Feeds

Mysterious crypto-book dated to 15th century

Real life Da Vinci codex features nude ladies, too

Remote control for virtualized desktops

A mysterious book written in a language or code that no cryptographer has ever managed to crack has been verified as being written in the early 15th century, which has upset some of the theories on its origin.

Text from the 'Voynich manuscript'

People were making up garble-languages well before J R R Tolkien came along

The "Voynich manuscript" was found in 1912 at the Villa Mondragone, a one-time papal palace complex near Rome which was at the time being used as a scientific college by the Jesuit order of the Catholic church – formerly famous for their deviousness and secrecy. Book dealer Wilfrid Voynich found the tome among a chestful of volumes offered for sale by the Jesuits.

The book is full of bizarre illustrations and contains writing in an unknown and so far undecipherable script. The pictures appear to depict such things as unidentifiable plants, astronomical and astrological objects (suns, moons, stars, signs of the zodiac), curious cosmological diagrams and so forth. There is a section which mainly shows naked women in pools or bathtubs interlinked by elaborate networks of pipework, some parts of which resemble human organs.

Voynich, who died in 1930, theorised that the book had been written by the famous 13th-century friar and polymath Roger Bacon, a sort of early Leonardo da Vinci figure often credited with the introduction of gunpowder to much of Europe and conceptual invention of flying machines, steam engines etc.

This theory at least has now been conclusively disproven, as boffins at the University of Arizona have used radiocarbon dating to discover that the book was produced at some point between 1404 and 1438 – well after Bacon's time. The dating was done last year, but Arizona uni has announced the new information publicly this week to coincide with a National Geographic Channel doco.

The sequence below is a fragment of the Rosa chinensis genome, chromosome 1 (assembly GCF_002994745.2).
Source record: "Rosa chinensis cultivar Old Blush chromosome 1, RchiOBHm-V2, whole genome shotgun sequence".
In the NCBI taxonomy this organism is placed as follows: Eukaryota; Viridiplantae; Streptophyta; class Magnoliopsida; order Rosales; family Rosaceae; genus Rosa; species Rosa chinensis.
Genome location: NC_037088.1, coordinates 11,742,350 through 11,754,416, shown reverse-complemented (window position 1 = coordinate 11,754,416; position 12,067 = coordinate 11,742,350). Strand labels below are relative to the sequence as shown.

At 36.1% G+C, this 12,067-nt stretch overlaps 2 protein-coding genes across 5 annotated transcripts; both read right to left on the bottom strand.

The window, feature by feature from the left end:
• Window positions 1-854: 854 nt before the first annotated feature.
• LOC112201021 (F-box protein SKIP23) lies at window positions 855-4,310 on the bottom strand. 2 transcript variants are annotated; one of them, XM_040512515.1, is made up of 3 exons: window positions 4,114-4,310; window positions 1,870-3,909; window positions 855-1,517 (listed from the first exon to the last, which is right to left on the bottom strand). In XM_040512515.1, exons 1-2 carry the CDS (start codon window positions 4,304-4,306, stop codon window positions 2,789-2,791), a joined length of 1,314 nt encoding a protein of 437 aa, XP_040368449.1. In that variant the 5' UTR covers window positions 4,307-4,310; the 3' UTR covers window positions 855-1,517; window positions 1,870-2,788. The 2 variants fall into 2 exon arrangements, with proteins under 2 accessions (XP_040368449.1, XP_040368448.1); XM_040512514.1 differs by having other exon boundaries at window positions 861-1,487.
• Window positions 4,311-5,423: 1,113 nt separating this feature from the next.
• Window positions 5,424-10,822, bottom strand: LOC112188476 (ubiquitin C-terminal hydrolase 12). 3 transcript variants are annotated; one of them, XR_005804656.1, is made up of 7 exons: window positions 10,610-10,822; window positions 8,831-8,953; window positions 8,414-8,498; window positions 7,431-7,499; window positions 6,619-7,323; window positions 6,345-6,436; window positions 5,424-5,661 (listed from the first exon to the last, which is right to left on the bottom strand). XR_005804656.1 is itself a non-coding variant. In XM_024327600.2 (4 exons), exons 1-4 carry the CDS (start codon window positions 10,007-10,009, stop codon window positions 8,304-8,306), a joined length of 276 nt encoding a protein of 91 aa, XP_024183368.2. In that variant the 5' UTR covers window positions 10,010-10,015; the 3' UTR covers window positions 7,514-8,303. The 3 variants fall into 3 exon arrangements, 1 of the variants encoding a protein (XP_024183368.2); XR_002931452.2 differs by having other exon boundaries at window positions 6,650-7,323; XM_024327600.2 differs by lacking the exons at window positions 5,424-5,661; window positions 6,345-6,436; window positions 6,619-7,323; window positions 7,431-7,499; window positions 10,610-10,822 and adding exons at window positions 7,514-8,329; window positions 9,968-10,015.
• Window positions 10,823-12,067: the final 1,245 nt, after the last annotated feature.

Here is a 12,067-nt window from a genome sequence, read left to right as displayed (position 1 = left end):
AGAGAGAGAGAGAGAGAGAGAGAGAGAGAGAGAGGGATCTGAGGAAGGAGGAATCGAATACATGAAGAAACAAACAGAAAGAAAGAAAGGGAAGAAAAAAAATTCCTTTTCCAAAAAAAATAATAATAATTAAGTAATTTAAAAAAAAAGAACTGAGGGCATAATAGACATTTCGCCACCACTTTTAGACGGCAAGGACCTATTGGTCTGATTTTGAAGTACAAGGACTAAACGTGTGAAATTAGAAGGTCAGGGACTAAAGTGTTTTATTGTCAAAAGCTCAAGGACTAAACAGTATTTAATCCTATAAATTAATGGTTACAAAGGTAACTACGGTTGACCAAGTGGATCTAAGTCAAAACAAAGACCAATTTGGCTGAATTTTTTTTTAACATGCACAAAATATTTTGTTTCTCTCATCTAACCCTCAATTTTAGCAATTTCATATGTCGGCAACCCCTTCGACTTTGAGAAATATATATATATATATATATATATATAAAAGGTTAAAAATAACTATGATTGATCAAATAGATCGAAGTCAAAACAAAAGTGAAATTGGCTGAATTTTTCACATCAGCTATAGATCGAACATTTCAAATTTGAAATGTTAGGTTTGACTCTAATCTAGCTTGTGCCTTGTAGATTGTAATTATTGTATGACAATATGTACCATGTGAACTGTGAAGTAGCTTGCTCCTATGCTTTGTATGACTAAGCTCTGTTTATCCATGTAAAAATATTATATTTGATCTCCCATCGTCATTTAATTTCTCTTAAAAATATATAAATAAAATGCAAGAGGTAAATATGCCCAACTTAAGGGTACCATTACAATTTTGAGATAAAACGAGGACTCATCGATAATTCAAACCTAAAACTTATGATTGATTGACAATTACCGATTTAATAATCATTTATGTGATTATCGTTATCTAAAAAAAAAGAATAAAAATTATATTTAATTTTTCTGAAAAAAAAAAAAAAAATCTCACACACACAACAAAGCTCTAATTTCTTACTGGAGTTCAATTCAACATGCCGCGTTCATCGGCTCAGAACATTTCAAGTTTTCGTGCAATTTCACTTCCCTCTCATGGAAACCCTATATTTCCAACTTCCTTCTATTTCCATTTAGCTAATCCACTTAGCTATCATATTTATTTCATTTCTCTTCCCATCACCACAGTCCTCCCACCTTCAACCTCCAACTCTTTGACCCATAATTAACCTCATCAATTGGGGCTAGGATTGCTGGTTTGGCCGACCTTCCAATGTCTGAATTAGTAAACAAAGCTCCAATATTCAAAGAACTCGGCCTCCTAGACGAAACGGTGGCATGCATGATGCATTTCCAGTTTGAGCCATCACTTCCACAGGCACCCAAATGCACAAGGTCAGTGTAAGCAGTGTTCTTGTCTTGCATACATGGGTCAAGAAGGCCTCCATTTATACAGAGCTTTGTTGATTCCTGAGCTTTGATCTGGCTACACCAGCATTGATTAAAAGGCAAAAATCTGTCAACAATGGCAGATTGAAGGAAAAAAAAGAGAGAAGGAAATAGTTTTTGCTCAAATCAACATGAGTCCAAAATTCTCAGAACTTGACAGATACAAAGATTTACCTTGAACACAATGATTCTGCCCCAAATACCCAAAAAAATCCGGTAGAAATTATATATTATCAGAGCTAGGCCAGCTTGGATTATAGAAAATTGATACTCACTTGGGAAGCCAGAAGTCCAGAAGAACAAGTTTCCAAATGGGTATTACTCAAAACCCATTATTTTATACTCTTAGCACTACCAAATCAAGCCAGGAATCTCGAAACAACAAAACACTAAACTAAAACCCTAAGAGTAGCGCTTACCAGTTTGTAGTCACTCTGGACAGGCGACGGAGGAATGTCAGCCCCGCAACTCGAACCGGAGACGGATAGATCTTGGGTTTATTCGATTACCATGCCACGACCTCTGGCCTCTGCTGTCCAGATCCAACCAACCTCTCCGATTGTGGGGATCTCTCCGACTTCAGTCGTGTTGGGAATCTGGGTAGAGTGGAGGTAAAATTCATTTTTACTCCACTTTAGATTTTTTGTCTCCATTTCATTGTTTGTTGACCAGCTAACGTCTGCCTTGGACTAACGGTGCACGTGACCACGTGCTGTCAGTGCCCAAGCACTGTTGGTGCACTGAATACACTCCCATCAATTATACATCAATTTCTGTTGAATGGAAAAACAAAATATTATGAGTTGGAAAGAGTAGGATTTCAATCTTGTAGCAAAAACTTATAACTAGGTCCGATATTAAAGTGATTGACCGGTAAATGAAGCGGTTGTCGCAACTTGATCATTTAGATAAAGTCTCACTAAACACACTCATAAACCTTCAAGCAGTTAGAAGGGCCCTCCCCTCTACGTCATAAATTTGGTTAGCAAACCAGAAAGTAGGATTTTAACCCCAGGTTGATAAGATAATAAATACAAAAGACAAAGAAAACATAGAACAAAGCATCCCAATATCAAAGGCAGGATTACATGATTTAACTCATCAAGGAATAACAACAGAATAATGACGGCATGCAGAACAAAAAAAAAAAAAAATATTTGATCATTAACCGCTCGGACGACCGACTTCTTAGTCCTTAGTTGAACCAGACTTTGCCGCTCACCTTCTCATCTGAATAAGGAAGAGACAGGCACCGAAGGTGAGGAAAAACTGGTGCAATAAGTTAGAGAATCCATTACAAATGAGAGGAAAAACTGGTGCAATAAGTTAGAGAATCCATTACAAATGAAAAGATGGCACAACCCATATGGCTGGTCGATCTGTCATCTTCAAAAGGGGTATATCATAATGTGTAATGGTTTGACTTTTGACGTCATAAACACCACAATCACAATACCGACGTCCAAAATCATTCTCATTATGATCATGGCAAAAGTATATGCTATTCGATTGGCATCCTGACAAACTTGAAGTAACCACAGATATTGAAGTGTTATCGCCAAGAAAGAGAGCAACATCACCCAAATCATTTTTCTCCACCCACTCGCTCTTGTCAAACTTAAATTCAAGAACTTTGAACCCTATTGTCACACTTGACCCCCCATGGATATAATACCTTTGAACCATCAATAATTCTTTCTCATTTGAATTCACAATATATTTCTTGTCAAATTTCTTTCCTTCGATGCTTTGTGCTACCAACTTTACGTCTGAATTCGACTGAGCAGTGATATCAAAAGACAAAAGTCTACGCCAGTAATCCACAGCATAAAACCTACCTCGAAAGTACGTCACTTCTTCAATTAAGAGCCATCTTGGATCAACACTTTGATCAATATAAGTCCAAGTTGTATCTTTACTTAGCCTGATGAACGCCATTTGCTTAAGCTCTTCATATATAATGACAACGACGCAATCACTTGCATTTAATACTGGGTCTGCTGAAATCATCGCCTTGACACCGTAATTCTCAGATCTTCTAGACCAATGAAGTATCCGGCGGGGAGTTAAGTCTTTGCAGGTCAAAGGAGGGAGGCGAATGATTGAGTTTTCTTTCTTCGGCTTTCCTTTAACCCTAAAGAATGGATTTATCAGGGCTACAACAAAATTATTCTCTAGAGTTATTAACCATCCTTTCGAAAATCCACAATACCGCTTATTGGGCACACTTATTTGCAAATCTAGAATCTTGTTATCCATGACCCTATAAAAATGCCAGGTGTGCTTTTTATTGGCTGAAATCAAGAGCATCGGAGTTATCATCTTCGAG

Secure remote control for conventional and virtual desktops

More from The Register

next story
Bond villains lament as Wicked Lasers withdraw death ray
Want to arm that shark? Better get in there quick
Renewable energy 'simply WON'T WORK': Top Google engineers
Windmills, solar, tidal - all a 'false hope', say Stanford PhDs
SEX BEAST SEALS may be egging each other on to ATTACK PENGUINS
Boffin: 'I think the behaviour is increasing in frequency'
Reuse the Force, Luke: SpaceX's Elon Musk reveals X-WING designs
And a floating carrier for recyclable rockets
The next big thing in medical science: POO TRANSPLANTS
Your brother's gonna die, kid, unless we can give him your, well ...
NASA launches new climate model at SC14
75 days of supercomputing later ...
Britain's HUMAN DNA-strewing Moon mission rakes in £200k
3 days, and Kickstarter moves lander 37% nearer takeoff
Simon's says quantum computing will work
Boffins blast algorithm with half a dozen qubits
prev story

Whitepapers

Why cloud backup?
Combining the latest advancements in disk-based backup with secure, integrated, cloud technologies offer organizations fast and assured recovery of their critical enterprise data.
Getting started with customer-focused identity management
Learn why identity is a fundamental requirement to digital growth, and how without it there is no way to identify and engage customers in a meaningful way.
10 threats to successful enterprise endpoint backup
10 threats to a successful backup including issues with BYOD, slow backups and ineffective security.
High Performance for All
While HPC is not new, it has traditionally been seen as a specialist area – is it now geared up to meet more mainstream requirements?
Beginner's guide to SSL certificates
De-mystify the technology involved and give you the information you need to make the best decision when considering your online security options.